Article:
borromini
05-29-2005, 03:49 PM
With today's information available on the Internet, there's no reason for you to hire a professional installer. The lighting and digital cabling is no longer complex either. Like you said, you may just be taking the easy way out of this, but are you going to get the ideal experience that's possible in a room of that size? :)

hidog1
05-29-2005, 09:18 PM
With today's information available on the Internet, there's no reason for you to hire a professional installer. The lighting and digital cabling is no longer complex either. Like you said, you may just be taking the easy way out of this, but are you going to get the ideal experience that's possible in a room of that size? :)

Good point, when I split the space I will end up with a maximum of 16 wide X 18 deep I'm thinking of a U shaped sectional rather than theatre seating so a 60" or 70" screen size may be about right. I really need to lay it out and work the numbers. Thank you again for the feedback.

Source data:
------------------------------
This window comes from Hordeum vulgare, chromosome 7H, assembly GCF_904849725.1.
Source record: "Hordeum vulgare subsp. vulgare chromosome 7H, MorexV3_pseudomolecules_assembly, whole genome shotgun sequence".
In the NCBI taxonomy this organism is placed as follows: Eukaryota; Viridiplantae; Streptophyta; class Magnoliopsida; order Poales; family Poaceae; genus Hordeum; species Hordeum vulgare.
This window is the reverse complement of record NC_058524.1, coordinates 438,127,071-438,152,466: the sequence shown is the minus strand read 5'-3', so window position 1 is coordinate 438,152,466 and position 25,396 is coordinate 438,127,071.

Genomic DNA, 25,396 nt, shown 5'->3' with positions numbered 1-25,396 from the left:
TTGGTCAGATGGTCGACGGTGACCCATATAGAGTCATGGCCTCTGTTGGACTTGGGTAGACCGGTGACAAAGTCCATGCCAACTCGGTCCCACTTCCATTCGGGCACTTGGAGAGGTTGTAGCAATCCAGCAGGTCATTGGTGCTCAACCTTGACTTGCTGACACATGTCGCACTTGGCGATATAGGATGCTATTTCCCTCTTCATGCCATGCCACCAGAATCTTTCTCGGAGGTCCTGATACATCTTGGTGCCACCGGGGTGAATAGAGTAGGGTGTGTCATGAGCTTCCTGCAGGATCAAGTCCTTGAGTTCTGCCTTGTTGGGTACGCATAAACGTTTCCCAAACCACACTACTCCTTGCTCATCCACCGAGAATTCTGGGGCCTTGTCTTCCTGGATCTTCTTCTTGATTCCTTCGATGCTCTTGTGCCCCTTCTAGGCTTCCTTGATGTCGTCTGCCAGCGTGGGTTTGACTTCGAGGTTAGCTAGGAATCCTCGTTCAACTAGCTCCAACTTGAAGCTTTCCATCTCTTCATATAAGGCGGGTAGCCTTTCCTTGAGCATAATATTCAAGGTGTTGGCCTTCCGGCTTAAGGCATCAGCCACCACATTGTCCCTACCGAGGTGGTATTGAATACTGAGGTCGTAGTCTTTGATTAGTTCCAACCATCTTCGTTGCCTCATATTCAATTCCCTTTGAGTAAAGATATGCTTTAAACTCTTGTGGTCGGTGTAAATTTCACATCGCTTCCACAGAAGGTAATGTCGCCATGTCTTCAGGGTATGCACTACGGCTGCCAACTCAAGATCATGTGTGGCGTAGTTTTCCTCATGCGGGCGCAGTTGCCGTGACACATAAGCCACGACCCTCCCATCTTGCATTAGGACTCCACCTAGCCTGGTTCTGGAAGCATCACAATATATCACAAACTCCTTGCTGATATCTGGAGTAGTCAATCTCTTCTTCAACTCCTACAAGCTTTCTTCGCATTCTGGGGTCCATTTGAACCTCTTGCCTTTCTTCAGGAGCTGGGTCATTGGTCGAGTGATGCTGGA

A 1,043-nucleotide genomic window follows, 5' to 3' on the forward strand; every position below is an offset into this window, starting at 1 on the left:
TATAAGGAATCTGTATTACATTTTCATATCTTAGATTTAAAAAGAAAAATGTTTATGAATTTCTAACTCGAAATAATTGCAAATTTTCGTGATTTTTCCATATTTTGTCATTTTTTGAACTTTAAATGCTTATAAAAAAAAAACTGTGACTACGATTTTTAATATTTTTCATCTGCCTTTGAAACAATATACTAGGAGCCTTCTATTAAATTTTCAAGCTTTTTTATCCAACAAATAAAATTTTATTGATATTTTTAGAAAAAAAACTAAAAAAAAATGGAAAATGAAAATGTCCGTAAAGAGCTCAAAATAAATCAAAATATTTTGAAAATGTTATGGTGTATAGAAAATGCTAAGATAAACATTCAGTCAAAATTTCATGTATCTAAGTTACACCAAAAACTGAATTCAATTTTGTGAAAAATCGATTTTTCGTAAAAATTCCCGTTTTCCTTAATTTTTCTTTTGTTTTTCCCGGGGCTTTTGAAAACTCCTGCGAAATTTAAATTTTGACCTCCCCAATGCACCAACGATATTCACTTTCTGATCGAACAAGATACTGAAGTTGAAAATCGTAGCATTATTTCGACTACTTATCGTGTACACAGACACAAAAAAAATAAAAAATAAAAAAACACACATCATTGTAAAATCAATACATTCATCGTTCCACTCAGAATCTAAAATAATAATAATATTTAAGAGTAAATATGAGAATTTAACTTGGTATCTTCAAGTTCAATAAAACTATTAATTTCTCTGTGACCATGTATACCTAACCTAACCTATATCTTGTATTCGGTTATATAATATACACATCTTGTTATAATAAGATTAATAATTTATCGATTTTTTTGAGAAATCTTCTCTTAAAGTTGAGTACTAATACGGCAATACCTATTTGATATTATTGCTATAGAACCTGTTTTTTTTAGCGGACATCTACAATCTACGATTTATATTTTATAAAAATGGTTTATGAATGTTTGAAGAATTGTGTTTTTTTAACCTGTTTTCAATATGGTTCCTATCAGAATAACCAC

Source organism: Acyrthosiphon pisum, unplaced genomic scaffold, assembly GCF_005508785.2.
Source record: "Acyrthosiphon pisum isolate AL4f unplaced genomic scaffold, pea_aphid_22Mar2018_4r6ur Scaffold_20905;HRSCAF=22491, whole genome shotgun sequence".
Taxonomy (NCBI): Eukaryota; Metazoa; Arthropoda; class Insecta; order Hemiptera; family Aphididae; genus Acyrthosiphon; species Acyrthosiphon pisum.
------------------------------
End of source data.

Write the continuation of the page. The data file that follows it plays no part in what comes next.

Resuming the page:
rbinck
05-30-2005, 03:40 PM
The concept is interesting but DWIN? Spending $20K on an small manufacturers product with OEM hardware doesn't sound very appealing. I think the 70" DLP or LCD route is the better one for me. I have issues with plasma burn in and projector room light conditions. If I push the budget that high I can have my pick in the DLP/LCD world and have a lot of $ left over for popcorn http://highdefforum.com/images/smilies/wink.gif


No where did I recommend DWIN, but rather used their system to show a consept. Actually before I got too carried away with the size of the company, I'd get some reading on the quality of the company. McIntosh comes to mind here and a lot of big companies OEM their equipment.